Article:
Mt Hood, Oregon
Dinah & I camped in an RV park in Welches, OR and I met with Timberline Guides for an orientation and a snow climbing class. They showed as how to climb steep snow slopes with and without ice axe and crampons, and we practiced roped travel. The guide warned us that we would face extreme cold temperatures and that even thou’ the forecast said 20% change of precipitation, it WOULD rain. We were told to go home, get some sleep, and show up back at Timberline Lodge at 12:30AM dressed to climb.
I arrived at 12:15 dressed in long underwear, shorts and my hiking Hawaiian shirt, insulated top and bottom, Gortex rain pants and jacket, mountaineering boots and gaiters, warm hat, heavy mittens, helmet, headlamp, and climbing harness, and carrying a pack of about 20 pounds with snacks, water, a heavy coat for rest stops, extra gloves, goggles, sun glasses, an insulated shirt, crampons, ice axe, hiking poles, and a few other items. But temperatures were in the 40s at elevation, winds were around 10MPH, and I ended up shedding the insulated layer and leaving it in the car.
We boarded a Snowcat for the ride to the top of the ski area at about 8,500 feet, turned on our headlamps, and started up the slope. We would hike about 1 mile to the top during which we would gain about ˝ mile of elevation. We had started as 8 clients, including a family of 4, and 3 guides, but I believe the 2 youngest family members had dropped out before we started.
On the lowest slopes we kicked steps with our boots, and used hiking poles for balance. As the snow got harder and steeper we added crampons, and when we reached the top of the ridge near Devil’s Kitchen, we stashed our hiking poles, pulled out our ice axes and roped up into 3 teams, each with a guide leading. My team consisted of 3 men, a 2nd team was the 2 remaining family members, and I think the 3rd team consisted of 1 woman. Each team headed up at their own pace, and we passed and were passed by other teams. The moon was almost full, and the sun was beginning to rise on the other side of the mountain. Behind us Mt Hood cast a giant shadow that appeared to be a perfect pyramid.
A few hundred feet from the summit the snow became steep enough that our guide built an anchor in the snow, tied us into it, and then continued up a snow chute alone to place another anchor above the steepest part. We then unclipped from the lower anchor and climbed the steepest part of the route, protected by a rope attached to the upper anchor. A short traverse across the summit ridge took us to the top of Mt Hood, 11,239 feet; the highest point in Oregon. We arrived about 5:30AM Our guide said that the weather conditions (warm temperature, little wind, no precipitation, good visibility) were the best he had seen at the top.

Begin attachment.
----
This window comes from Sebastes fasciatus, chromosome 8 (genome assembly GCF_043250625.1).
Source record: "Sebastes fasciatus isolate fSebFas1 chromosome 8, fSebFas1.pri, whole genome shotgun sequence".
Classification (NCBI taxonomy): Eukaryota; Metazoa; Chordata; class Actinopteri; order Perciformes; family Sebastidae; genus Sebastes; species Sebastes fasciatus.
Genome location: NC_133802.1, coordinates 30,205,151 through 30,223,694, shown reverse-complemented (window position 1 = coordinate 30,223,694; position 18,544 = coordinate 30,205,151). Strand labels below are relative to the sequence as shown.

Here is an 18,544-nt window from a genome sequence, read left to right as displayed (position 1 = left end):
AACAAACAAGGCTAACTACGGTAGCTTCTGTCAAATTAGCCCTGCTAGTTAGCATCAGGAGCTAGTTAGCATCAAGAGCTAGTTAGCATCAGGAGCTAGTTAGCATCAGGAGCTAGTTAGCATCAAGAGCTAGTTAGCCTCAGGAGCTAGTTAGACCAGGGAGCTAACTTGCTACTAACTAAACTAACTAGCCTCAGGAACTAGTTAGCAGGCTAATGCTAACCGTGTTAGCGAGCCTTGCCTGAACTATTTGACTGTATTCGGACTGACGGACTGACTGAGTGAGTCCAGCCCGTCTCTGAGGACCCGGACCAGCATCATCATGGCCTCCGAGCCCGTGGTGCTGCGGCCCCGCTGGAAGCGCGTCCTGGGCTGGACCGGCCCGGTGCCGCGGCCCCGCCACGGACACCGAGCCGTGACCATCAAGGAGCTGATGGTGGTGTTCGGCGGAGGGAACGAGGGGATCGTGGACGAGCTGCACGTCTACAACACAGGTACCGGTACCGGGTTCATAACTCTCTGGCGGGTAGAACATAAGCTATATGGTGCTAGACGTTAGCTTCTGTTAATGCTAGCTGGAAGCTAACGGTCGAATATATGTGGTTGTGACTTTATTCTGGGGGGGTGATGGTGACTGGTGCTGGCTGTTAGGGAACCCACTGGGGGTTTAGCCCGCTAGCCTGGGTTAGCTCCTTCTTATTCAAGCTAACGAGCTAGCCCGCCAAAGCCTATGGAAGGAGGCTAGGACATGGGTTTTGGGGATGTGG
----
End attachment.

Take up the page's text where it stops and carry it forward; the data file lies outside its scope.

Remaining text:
After 10 or 15 minutes taking pictures, making phone calls, and enjoying the view, we traversed back to the snow chutes where we descended by an easier chute. Our guide had to place another anchor at the top of the 2nd chute and took a while to do so, telling another guide that he needed a strong anchor because he had “a lot of meat” hanging from his rope.
When we had down climbed to the lower anchor, I needed to clip our rope into it, and when I bent to do so, my water bottle slipped from its position on my pack strap and started down the slope. In no time this Gaiteraid bottle full of water gained speed and became a deadly weapon. Amid shouts of “Water Bottle” we watched it careen down the slope, fortunately missing everyone below and disappearing off the side of the travel route. On future mountains I need to carry my water inside my pack.
Climbing up had been hard on the heart and lungs, but climbing down was hard on about everything else. My back, knees, and ankles were soon sore. The snow remained hard, and so we continued with crampons, until we reached the spot where the snowcat had left us. At that point we had come down 1 mile and, since the snowcat was not going to take us down, we still had about 2 miles, and 2,500 feet of elevation to go. The snow was slushy and slippery and that last 2 miles seemed a lot harder than the first 1 mile. I was a happy camper when we finally reached the Timberline Lodge. Just 3 more high points to complete the lower 48!